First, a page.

Greenville, SC is the North American Headquarters for Michelin. In addition to manufacturing tires, all of Michelin's travel publications are edited and published here.
July 20, 2005
In mid-July I got a phone call from a good friend of mine at the Michelin Travel Guide. Some of the Michelin Inspectors will be in town to go over the manuscript to the Red Guide to New York City and they need somewhere to have dinner. Could we accommodate a party of 14 next Wednesday? "Of course" I said "and just how many Inspectors are coming?"
"All of them" I was told.
The upcoming Red Guide to New York City has been perhaps one of the most talked about culinary events of recent memory. If one would believe the trade journals, these inspectors have terrorized New York for a year. The heralded chefs of New York have been lying awake at night sweating the possibility of a Michelin Star. Sous chefs have been fired, waiters berated, pots thrown and sommeliers humiliated in the quest for that star. Now they were on their way here. I hung up the phone and contemplated their visit. I had visions of the Alien Spaceship from "War of the Worlds" laying waste to civilization, panicked citizens screaming helplessly, elevated highways crumbling, entire city blocks engulfed in flame. When they were finished dining at our tiny restaurant, there would be nothing left except a smoking hole in the ground. I closed my eyes and thought about everything that could go wrong during the seven days prior to this visit. I called my wife Amy to give her the grim news. "That's so great!" she said. "They will love our place".
That night I sat down with my guys and a bottle of wine and discussed next week's menu. I threw this question out to my Sous, Tony Keely and cook Juan Muniz. "What would be the last thing that this group would expect on our menu? Something totally French that we serve and do well?"
Tony said "Pate'" and Juan said "Bouillabaisse". Now you may think that this borders on pandering. Should we style our menu just to suit our visitors? One of the great luxuries of owning a tiny, 40-seat restaurant is that we can change the menu at our discretion. Our menus have emphasized what we consider global comfort food with a touch of Southern hospitality so pate and bouillabaisse are a fine fit. After the proper amount of wine we settled on a few dishes we knew would be appropriate for mid-July: Gazpacho topped with a spicy peach sorbet, mini grilled cheddar cheese with a small bowl of warm tomato soup, smoked pork shoulder with cane vinegar, cole slaw and a buttermilk biscuit, Alaskan salmon over market succotash with lemon and chive butter, hanger steak with roasted summer vegetables and thyme oil, blueberry cobbler with our own ice cream and a roasted peach and brioche tart.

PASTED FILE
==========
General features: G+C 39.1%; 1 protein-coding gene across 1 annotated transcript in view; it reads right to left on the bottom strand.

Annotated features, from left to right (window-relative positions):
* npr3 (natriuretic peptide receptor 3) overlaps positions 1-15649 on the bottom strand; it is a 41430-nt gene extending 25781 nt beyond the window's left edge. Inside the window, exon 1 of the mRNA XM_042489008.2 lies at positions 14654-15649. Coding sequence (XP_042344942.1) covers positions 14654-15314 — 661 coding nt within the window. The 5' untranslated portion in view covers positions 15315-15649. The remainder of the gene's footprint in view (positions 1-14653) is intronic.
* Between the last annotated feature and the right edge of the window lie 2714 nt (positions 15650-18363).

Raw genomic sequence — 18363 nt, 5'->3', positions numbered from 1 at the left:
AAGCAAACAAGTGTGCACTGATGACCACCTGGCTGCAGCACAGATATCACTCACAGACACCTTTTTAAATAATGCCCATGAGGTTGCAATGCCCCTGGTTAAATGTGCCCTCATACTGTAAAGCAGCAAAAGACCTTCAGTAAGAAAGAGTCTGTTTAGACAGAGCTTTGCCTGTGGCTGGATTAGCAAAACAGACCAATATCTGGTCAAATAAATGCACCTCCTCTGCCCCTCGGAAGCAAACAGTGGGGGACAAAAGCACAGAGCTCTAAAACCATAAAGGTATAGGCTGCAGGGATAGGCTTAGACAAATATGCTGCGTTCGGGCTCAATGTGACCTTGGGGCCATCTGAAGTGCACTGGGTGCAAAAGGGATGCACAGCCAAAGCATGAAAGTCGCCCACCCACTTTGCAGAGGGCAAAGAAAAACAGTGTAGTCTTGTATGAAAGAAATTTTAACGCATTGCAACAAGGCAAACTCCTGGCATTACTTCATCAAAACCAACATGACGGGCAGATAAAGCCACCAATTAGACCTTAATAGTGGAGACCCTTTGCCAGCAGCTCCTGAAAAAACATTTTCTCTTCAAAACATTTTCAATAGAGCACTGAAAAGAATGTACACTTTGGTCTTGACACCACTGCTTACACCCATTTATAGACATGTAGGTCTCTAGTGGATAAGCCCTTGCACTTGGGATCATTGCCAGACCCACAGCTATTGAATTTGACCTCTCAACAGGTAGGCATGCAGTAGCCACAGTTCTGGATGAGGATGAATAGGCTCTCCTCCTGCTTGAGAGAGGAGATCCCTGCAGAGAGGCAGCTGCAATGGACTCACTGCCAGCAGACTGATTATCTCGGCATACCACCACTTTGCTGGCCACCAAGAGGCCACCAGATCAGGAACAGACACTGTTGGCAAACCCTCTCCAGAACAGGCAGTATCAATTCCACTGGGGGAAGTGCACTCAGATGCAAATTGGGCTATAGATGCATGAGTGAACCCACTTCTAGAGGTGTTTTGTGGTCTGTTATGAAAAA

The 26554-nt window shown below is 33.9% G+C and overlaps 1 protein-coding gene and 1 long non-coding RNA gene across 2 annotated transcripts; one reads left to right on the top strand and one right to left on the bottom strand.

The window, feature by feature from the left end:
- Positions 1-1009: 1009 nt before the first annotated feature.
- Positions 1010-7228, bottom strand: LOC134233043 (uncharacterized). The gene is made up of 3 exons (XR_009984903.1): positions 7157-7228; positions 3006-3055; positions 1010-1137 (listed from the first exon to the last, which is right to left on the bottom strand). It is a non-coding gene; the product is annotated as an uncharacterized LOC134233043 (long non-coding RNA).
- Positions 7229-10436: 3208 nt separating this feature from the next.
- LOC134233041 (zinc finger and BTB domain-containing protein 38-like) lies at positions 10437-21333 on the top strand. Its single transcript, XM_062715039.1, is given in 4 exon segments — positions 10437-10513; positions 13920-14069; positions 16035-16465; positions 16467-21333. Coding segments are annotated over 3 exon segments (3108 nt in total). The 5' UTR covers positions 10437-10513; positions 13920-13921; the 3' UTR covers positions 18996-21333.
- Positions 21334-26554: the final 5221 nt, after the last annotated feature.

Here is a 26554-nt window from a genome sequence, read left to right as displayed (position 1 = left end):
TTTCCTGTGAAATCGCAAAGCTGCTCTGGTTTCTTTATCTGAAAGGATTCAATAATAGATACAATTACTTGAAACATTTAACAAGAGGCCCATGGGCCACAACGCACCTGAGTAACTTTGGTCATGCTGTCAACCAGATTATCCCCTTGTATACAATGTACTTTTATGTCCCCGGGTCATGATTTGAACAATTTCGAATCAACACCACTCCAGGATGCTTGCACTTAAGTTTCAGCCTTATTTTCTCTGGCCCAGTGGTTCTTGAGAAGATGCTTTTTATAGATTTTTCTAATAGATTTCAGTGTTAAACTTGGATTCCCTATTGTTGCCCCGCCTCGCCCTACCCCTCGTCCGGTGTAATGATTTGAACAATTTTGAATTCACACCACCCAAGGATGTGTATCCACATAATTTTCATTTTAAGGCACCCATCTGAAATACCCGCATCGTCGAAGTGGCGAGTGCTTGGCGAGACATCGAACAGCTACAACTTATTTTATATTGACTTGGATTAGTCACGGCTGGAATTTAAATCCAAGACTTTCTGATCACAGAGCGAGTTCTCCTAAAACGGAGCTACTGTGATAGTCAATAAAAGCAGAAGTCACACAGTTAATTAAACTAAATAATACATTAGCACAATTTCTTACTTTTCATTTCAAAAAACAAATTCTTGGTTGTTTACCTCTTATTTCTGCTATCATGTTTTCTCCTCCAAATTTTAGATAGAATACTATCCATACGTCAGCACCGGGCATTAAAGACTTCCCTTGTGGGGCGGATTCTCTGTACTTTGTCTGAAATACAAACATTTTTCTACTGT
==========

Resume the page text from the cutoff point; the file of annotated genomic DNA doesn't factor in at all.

That Monday my friend at Michelin gave me a few very specific instructions concerning their upcoming meal. There were not to be any cameras in the restaurant at all. If someone were to accidentally take a photo of this group, even with a cell phone camera, the entire group would get up and leave. I was not to mention anything about the Red Guide in any way, shape or form and I was asked not to mention this to anyone in town, especially any other chefs in Greenville. "Geez" I said. "I can keep a secret, for Pete's sake!" As soon as I got off the phone I called Ben Berryhill at the Red Drum Restaurant in Mount Pleasant, about 225 miles from here.
"BEN! Guess who's eating at my place in two days?"
"Uh, the Pope?"
"No, no...the entire team of the New York City Michelin Inspectors!"
"Holy Mother of God Malik! What are you going to serve them?"
After going over the menu with Ben and getting his seal of approval it was off to the state farmer's market for some grocery shopping. Amy and I fussed over tomatoes, peaches, sweet onions, blackberries, cucumbers, tiny yellow and green squash, baby carrots, fennel, blackberries, leeks, peppers, butter beans, and corn. Shopping at the market in the summer is so pleasurable and so rewarding that I often go four or five days a week. The sweet aroma of all that great summertime produce can truly be glorious.